Just compare these two reactions to the BART strike. One is from an executive of a ride-share company called Avego, which allows drivers to open up their cars (for a fee) to strangers looking for a lift:
“All you need to do is book a trip from San Francisco to wherever you’re going home for tonight or every day this week there’s a strike,” Paul Steinberg, director of Americas for Avego, said in aninterviewon “Bloomberg West.”
Ilysha Kipnis of Oakland expected limited BART service, not zero service. Because buses and ferries were jammed, she decided to take a bus back home to wait out the traffic.
“We’re so reliant on public transportation,” said Kipnis, who works at a salon in San Francisco. “Hopefully, (BART directors) understand how much we need the trains to run. … I really need it.”
Notice the split here. The tech executive assumes that people who are stranded by BART can simply arrange for an alternative way of getting to their destination. (Incidentally, his company is also the one running a helicopters-for-commuters promotion to take advantage of the BART strike.) But the Oakland resident doesn’t work at Google or Facebook, where free shuttle service is provided, and she can’t easily get herself around by car. For the tech executive, a BART strike is an annoyance. For the salon worker, it’s a threat to basic existence.
Song Youzhou showed off his design for bus that allows traffic to pass underneath, at last May’s Beijing International High-tech Expo. The idea is passengers would board the bus at elevated stations, without interrupting traffic flow. Song proposes that streets be modified to either have rails for the bus to ride on (effectively turning it into a tram), or installing an optical guidance system (probably similar tot he one installed on some TEOR buses.) to aid in driving.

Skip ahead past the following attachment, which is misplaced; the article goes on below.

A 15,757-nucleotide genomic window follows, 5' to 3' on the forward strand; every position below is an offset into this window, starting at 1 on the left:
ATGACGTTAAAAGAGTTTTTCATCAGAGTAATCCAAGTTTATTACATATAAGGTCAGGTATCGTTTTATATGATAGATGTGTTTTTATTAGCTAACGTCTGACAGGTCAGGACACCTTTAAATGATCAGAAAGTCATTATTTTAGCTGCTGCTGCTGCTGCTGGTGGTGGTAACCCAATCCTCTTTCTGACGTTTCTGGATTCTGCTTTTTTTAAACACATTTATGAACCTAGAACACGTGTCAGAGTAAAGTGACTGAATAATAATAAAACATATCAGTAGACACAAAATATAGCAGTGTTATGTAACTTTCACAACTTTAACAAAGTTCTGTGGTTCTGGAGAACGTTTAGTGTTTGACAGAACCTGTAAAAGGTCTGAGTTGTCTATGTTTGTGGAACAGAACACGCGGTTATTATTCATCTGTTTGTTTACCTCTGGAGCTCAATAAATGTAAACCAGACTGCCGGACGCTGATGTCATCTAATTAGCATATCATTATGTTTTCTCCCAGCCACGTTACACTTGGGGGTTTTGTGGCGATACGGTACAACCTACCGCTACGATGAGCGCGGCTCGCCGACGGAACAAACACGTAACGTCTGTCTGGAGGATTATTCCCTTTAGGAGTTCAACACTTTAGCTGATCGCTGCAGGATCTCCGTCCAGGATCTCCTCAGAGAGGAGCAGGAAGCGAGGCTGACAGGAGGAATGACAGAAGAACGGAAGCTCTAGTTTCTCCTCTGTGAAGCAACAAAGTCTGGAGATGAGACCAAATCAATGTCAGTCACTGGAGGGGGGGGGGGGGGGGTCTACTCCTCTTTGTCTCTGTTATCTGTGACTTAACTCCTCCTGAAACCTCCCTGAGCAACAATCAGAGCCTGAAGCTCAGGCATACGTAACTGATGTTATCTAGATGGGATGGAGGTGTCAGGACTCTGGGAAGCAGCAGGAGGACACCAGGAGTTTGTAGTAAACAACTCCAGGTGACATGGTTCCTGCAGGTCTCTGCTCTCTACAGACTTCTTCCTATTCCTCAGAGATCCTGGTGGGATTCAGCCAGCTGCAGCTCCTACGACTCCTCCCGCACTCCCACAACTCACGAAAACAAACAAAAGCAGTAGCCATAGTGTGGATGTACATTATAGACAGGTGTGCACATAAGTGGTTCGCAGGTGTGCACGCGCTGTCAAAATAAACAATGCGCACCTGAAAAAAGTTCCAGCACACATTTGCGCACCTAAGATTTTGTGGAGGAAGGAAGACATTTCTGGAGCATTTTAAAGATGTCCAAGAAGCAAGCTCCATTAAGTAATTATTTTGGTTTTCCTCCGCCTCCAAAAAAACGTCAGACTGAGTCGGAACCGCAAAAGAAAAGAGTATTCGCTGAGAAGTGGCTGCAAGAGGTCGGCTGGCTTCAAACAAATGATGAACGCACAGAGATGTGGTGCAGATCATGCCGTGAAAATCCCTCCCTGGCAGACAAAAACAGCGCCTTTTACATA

Song claims that Beijingâ€™s Mentougou District (a Beijing suburb) will adapt 186 km of roads for the bus, beginning at the end of this year.
When I first saw the picture for this, I though that passengers would board at street level perhaps through either a stairwell mounted in the legs, or maybe retractable stairs. An elevating platform would available for wheelchair access. I’m kind of disappointed that this design requires elevated platforms, but it probably for the best. What will be interesting will be to see how drivers react to encountering one of these busses. The use of special traffic lights for cars under the bus, is a good idea.
It will be interesting to see if this is actually built, and if it is is widely adopted.
Jianjun Chen in China proposed an interesting idea for eliminating station dwell times for trains. In his/her design, each train has a detachable boarding shuttle mounted on the roof of the train. Passengers who wish to disembark leave the main passenger compartment of the train, and enter the shuttle. Meanwhile, embarking passengers board an identical shuttle already located at the station. As the train approaches, the shuttle mounted on the train, disengages so it can slow to a stop at the station, while the shuttle is grabbed and mounted onto the moving train.
By using a separate boarding shuttle, passengers can board and unboard at their leisure, while transiting passengers can continue on their journey. By eliminating dwell time, passenger throughput can be increased, and travel times diminished. Chen calculates that such a system would would decrease the travel time between Beijing and Guangzhou from an estimated 8 hours to approximately five and a half, if five minute stops on all 30 intermediate stations were eliminated.